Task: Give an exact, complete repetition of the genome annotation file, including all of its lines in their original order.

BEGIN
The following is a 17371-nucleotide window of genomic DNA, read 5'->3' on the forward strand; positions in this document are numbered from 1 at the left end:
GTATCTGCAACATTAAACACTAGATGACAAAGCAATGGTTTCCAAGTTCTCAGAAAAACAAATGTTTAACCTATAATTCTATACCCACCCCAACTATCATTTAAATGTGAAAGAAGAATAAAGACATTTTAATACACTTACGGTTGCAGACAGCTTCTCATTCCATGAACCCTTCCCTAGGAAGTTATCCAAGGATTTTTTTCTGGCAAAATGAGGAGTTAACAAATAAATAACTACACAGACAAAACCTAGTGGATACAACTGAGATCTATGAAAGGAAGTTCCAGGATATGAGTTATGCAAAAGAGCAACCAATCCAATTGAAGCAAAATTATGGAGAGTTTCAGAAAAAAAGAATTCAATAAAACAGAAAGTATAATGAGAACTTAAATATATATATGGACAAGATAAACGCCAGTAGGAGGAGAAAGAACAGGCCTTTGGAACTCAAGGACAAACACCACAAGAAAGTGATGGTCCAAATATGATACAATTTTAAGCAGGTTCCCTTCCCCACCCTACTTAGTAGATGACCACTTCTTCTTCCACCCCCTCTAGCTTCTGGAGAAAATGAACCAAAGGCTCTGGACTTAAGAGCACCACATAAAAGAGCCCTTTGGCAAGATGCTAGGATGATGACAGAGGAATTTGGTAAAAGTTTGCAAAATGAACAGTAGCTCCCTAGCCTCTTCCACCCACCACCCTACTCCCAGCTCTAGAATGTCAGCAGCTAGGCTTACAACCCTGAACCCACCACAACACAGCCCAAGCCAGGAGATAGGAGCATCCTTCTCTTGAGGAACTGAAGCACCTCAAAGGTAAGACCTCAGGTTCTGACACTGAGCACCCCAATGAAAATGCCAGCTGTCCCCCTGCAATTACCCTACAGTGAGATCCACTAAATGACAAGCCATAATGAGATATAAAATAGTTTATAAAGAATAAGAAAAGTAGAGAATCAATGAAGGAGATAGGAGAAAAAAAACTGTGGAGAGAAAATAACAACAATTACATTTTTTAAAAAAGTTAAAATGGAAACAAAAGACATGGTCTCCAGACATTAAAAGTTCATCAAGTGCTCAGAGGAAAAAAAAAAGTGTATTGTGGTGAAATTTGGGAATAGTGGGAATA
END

The following is a 17371-nucleotide window of genomic DNA, read 5'->3' on the forward strand; positions in this document are numbered from 1 at the left end:
GTATCTGCAACATTAAACACTAGATGACAAAGCAATGGTTTCCAAGTTCTCAGAAAAACAAATGTTTAACCTATAATTCTATACCCACCCCAACTATCATTTAAATGTGAAAGAAGAATAAAGACATTTTAATACACTTACGGTTGCAGACAGCTTCTCATTCCATGAACCCTTCCCTAGGAAGTTATCCAAGGATTTTTTTCTGGCAAAATGAGGAGTTAACAAATAAATAACTACACAGACAAAACCTAGTGGATACAACTGAGATCTATGAAAGGAAGTTCCAGGATATGAGTTATGCAAAAGAGCAACCAATCCAATTGAAGCAAAATTATGGAGAGTTTCAGAAAAAAAGAATTCAATAAAACAGAAAGTATAATGAGAACTTAAATATATATATGGACAAGATAAACGCCAGTAGGAGGAGAAAGAACAGGCCTTTGGAACTCAAGGACAAACACCACAAGAAAGTGATGGTCCAAATATGATACAATTTTAAGCAGGTTCCCTTCCCCACCCTACTTAGTAGATGACCACTTCTTCTTCCACCCCCTCTAGCTTCTGGAGAAAATGAACCAAAGGCTCTGGACTTAAGAGCACCACATAAAAGAGCCCTTTGGCAAGATGCTAGGATGATGACAGAGGAATTTGGTAAAAGTTTGCAAAATGAACAGTAGCTCCCTAGCCTCTTCCACCCACCACCCTACTCCCAGCTCTAGAATGTCAGCAGCTAGGCTTACAACCCTGAACCCACCACAACACAGCCCAAGCCAGGAGATAGGAGCATCCTTCTCTTGAGGAACTGAAGCACCTCAAAGGTAAGACCTCAGGTTCTGACACTGAGCACCCCAATGAAAATGCCAGCTGTCCCCCTGCAATTACCCTACAGTGAGATCCACTAAATGACAAGCCATAATGAGATATAAAATAGTTTATAAAGAATAAGAAAAGTAGAGAATCAATGAAGGAGATAGGAGAAAAAAAACTGTGGAGAGAAAATAACAACAATTACATTTTTTAAAAAAGTTAAAATGGAAACAAAAGACATGGTCTCCAGACATTAAAAGTTCATCAAGTGCTCAGAGGAAAAAAAAAAGTGTATTGTGGTGAAATTTGGGAATAGTGGGAATA